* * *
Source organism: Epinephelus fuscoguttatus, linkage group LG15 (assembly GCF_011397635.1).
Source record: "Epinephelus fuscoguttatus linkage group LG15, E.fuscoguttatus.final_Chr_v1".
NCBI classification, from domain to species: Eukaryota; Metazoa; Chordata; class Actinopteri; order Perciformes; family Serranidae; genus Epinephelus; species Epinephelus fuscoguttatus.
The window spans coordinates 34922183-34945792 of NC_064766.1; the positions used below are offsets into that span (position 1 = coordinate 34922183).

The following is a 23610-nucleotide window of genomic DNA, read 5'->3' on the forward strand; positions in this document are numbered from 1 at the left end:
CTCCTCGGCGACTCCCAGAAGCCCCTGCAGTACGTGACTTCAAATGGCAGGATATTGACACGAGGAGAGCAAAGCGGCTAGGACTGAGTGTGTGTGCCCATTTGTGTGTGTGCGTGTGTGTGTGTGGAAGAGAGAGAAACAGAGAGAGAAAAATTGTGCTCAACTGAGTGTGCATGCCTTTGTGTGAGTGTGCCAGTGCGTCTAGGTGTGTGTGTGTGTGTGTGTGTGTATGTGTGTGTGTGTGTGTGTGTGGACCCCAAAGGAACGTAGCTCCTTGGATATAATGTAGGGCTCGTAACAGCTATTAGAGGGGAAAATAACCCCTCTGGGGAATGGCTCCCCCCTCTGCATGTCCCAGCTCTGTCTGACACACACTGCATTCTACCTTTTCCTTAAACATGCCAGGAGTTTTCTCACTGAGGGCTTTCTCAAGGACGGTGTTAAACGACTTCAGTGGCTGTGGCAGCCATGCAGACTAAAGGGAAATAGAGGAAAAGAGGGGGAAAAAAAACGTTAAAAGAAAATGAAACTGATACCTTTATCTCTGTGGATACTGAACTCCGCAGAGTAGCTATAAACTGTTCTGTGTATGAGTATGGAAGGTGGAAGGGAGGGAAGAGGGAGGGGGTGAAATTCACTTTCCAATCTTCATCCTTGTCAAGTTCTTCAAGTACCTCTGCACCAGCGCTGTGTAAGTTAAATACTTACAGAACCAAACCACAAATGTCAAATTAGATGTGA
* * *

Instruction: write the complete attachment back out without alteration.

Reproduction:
Source organism: Epinephelus fuscoguttatus, linkage group LG15 (assembly GCF_011397635.1).
Source record: "Epinephelus fuscoguttatus linkage group LG15, E.fuscoguttatus.final_Chr_v1".
NCBI classification, from domain to species: Eukaryota; Metazoa; Chordata; class Actinopteri; order Perciformes; family Serranidae; genus Epinephelus; species Epinephelus fuscoguttatus.
The window spans coordinates 34922183-34945792 of NC_064766.1; the positions used below are offsets into that span (position 1 = coordinate 34922183).

The following is a 23610-nucleotide window of genomic DNA, read 5'->3' on the forward strand; positions in this document are numbered from 1 at the left end:
CTCCTCGGCGACTCCCAGAAGCCCCTGCAGTACGTGACTTCAAATGGCAGGATATTGACACGAGGAGAGCAAAGCGGCTAGGACTGAGTGTGTGTGCCCATTTGTGTGTGTGCGTGTGTGTGTGTGGAAGAGAGAGAAACAGAGAGAGAAAAATTGTGCTCAACTGAGTGTGCATGCCTTTGTGTGAGTGTGCCAGTGCGTCTAGGTGTGTGTGTGTGTGTGTGTGTGTATGTGTGTGTGTGTGTGTGTGTGGACCCCAAAGGAACGTAGCTCCTTGGATATAATGTAGGGCTCGTAACAGCTATTAGAGGGGAAAATAACCCCTCTGGGGAATGGCTCCCCCCTCTGCATGTCCCAGCTCTGTCTGACACACACTGCATTCTACCTTTTCCTTAAACATGCCAGGAGTTTTCTCACTGAGGGCTTTCTCAAGGACGGTGTTAAACGACTTCAGTGGCTGTGGCAGCCATGCAGACTAAAGGGAAATAGAGGAAAAGAGGGGGAAAAAAAACGTTAAAAGAAAATGAAACTGATACCTTTATCTCTGTGGATACTGAACTCCGCAGAGTAGCTATAAACTGTTCTGTGTATGAGTATGGAAGGTGGAAGGGAGGGAAGAGGGAGGGGGTGAAATTCACTTTCCAATCTTCATCCTTGTCAAGTTCTTCAAGTACCTCTGCACCAGCGCTGTGTAAGTTAAATACTTACAGAACCAAACCACAAATGTCAAATTAGATGTGA